Logan Pehota was suffering through bit of a sophomore slump on the Freeride World Tour.
The venue for the first two competitions, Vallnord-Arcalis, Andorra, wasn't providing last year's overall runner-up any favours, as he posted finishes of 18th and 17th, so a change of scenery was certainly helpful.
When the site shifted to Fieberbrunn, Austria, the 22-year-old Pembertonian found his stride, placing second and making the jump to ninth overall among male skiers.
"I hadn't done too well in the first two competitions, which was unfortunate, and I guess I just felt like it was time to do well," he said. "The competition before, I tried to ski a line that was going to put me on top of the podium but unfortunately I fell."
Pehota's season was on the line in Austria on March 8, as he had to leapfrog a number of skiers in order to get himself in the top dozen competitors on tour to avoid being among the half of them not invited to Haines, Alaska and Verbier, Switzerland.
"This competition was crunch time, they were calling it. It was the final competition before they made the cut for Alaska," he said. "I had to come first or second to make it to the next competition.
"I had to land the run."
It would have been especially heartbreaking for Pehota to miss the next competition in Haines, especially as he looks to defend his title.
"Hopefully I can do a little repeat of that and stay on top. It's the one North American stop, so that'd be nice," he said.
One nuisance for Pehota were low-snow conditions in Andorra, where two competitions were hosted after strong winds forced the relocation of the Chamonix event. In addition to not getting the best snow to ski on tour, there's also the opportunity cost of what he's missed with a solid season in the Sea to Sky.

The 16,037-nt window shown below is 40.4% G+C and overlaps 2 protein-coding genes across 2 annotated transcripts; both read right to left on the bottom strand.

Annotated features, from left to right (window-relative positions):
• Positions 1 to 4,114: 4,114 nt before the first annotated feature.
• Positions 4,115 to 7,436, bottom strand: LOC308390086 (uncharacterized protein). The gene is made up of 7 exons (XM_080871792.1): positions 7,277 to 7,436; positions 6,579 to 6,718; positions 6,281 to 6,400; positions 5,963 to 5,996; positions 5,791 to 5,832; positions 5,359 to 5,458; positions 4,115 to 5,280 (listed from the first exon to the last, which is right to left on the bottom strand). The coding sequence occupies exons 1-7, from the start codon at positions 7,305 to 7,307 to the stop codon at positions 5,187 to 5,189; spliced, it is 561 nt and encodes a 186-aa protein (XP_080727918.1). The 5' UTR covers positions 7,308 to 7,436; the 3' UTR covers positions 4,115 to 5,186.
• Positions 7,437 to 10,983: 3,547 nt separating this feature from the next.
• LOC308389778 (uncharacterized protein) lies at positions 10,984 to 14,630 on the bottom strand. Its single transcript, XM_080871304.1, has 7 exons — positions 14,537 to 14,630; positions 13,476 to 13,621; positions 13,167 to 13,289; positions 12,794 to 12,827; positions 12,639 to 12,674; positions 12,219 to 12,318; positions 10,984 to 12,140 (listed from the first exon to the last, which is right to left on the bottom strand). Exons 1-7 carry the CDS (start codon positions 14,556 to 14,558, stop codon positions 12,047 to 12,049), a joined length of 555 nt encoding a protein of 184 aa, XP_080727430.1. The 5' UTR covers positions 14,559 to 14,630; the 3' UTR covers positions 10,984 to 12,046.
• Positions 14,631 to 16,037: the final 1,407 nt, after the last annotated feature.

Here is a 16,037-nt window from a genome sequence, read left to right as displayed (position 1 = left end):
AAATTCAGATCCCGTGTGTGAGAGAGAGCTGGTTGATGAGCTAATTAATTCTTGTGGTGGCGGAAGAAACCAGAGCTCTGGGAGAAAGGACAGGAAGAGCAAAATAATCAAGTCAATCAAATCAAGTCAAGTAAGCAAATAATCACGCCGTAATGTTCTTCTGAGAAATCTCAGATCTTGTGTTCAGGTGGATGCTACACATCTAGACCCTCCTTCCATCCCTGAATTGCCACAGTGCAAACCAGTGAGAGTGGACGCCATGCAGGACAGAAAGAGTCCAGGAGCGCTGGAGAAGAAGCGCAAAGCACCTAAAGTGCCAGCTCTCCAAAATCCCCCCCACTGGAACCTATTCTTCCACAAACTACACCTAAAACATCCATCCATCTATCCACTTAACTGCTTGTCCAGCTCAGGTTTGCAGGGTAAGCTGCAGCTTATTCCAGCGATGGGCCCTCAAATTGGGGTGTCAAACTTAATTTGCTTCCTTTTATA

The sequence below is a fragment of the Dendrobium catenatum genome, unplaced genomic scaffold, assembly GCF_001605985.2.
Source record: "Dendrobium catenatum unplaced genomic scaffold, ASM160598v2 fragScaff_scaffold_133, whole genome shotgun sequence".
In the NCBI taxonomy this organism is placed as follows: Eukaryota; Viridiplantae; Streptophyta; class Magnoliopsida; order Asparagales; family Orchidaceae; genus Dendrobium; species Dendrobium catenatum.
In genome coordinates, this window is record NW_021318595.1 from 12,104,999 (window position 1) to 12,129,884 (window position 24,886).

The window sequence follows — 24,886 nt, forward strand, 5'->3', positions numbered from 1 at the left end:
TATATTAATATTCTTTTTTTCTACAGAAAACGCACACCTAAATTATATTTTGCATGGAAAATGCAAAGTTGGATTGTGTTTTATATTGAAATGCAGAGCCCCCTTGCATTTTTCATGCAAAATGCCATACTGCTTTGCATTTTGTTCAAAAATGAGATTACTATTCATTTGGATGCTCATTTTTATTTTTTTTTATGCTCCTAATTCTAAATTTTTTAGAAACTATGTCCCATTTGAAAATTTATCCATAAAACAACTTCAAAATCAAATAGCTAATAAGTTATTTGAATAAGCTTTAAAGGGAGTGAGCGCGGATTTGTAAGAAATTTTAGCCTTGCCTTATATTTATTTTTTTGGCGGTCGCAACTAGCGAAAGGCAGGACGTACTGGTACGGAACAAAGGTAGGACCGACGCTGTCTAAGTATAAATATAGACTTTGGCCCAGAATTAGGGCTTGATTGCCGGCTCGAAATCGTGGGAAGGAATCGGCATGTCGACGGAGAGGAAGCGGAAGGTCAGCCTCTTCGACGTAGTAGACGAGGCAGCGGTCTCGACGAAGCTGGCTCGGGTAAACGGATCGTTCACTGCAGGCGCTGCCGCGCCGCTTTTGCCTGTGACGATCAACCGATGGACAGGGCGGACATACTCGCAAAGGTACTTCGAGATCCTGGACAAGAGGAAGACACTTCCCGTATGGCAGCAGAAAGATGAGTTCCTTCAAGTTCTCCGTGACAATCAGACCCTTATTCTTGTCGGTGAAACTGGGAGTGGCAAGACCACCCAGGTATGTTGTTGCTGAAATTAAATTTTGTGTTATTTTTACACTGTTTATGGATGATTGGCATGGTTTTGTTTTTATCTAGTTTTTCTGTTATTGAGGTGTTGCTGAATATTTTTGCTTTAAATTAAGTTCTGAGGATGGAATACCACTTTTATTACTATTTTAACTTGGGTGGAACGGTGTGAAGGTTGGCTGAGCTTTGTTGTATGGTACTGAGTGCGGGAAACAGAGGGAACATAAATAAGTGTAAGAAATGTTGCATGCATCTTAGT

"I haven't skied powder in quite some time. I've had one powder day in 2017, pretty much, and that was last week in Austria. The first two competitions, it looked like there was a 50-centimetre base kind of thing. It was spring conditions the whole time," he said. "That was very depressing, a bit of a bummer, for sure, that I've been missing the fun part of skiing."
On tour, Pehota acknowledged that the thin snow affected the way he's approached competition while putting him at a bit of a disadvantage.
"I don't want to push my limits, necessarily, in conditions that aren't (good). A lot of these guys on the tour, they like to send it no matter what, so it's definitely a different mind-state for my runs," he said, noting that he wasn't used to "competing at the level we are competing (at) in such bad conditions."
While Pehota was discouraged heading into Austria, a timely dump of snow helped get him back into a positive place and helped boost his morale at Fieberbrunn.
"When I left, I heard there was no snow, so that was a bummer, and when we got there, there wasn't much snow. But the day before the competition it snowed maybe 30 cm, so I had a little treat the day before. I finally got to ski some powder with some of my friends," he said. "When the competition came around, there was some snow left on the face, so we actually got to ski somewhat decent conditions.
"Skiing at the level that we do, it was nice to ski in conditions that were appropriate for it."
Going into Haines, which also has been affected by a lighter-than-usual winter, Pehota hopes it will receive a reprieve by the time the competition is held. At the very least, he knows he has the tools to conquer the mountains of the north.
"It has me feeling like I'm leaving the snow once again," he said. "I'm hoping by the time I get there that it's good to go. That's the plan.
"It shows that I have what it takes to do it again. Last year wasn't a surprise, I guess, but it was definitely a shocker and a great feeling to actually win the competition."
Whistlerite Lauren Cameron was 10th in Fieberbrunn, edging out fellow Canadian Kylie Sivell in the ski event. As for the snowboarders, Canadian Audrey Hebert hit the women's podium in third.